1. Alexander Cockburn
I first started reading Alexander Cockburn in 1980. Until then, I didn’t know that it was kosher to write with such verve and venom. For a young, aspiring political writer, it was a real rabbit trick. And I wanted to learn how.
Throughout the 1980s, Cockburn, more than any other writer in America, flashed a light on Reagan’s shameful support for the death squads in El Salvador and his illegal war against the Sandinista government of Nicaragua.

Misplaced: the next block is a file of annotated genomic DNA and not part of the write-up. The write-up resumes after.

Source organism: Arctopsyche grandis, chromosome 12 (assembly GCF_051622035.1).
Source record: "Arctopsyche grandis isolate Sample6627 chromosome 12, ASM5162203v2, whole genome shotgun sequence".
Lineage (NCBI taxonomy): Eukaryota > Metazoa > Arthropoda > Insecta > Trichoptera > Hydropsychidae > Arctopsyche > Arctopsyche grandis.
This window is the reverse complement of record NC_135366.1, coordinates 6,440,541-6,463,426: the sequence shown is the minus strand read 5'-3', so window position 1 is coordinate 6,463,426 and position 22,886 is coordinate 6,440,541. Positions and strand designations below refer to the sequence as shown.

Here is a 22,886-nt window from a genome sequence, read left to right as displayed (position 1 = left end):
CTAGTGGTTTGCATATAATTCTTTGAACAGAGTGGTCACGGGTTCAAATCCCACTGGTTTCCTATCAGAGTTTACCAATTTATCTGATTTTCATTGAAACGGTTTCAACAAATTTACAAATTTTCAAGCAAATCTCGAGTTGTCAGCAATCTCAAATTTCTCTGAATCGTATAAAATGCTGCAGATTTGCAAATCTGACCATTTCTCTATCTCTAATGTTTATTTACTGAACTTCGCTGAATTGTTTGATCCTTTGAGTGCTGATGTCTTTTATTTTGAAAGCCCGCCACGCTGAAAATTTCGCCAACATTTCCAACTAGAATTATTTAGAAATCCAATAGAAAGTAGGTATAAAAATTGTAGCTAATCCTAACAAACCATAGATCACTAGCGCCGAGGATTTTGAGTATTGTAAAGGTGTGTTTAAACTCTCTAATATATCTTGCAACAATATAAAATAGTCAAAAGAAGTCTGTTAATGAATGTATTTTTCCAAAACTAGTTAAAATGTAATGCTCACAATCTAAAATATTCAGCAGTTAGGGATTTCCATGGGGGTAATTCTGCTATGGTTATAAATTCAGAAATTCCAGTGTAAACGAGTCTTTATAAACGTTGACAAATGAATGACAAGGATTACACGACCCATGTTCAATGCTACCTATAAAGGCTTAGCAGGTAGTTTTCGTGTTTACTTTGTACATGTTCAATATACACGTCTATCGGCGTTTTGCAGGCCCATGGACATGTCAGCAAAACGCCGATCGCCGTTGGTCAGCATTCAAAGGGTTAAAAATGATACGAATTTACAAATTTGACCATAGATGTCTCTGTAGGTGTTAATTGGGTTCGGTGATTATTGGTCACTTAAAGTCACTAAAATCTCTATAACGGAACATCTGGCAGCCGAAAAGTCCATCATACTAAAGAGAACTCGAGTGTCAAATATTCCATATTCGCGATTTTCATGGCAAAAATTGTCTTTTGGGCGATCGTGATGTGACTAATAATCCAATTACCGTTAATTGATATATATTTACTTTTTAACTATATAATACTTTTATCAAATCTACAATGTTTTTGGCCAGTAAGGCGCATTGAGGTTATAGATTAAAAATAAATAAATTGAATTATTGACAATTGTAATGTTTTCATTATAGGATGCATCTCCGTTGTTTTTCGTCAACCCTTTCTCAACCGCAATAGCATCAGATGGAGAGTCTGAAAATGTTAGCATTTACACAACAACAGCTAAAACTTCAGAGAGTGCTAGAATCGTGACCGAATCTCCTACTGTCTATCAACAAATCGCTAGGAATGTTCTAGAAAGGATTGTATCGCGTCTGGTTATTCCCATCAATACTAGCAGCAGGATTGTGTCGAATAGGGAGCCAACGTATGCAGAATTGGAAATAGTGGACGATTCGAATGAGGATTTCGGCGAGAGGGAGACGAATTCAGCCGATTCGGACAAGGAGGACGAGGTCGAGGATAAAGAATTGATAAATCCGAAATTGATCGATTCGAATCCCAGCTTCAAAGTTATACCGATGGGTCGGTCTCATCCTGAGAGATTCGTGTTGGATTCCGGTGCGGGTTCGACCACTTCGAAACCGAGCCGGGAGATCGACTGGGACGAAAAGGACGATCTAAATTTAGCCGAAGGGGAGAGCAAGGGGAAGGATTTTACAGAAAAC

Cockburn had no use for Democratic Presidents, either. He criticized Jimmy Carter for his East Timor policy. And he excoriated Bill Clinton for destroying welfare and for pushing through his punitive crime bill.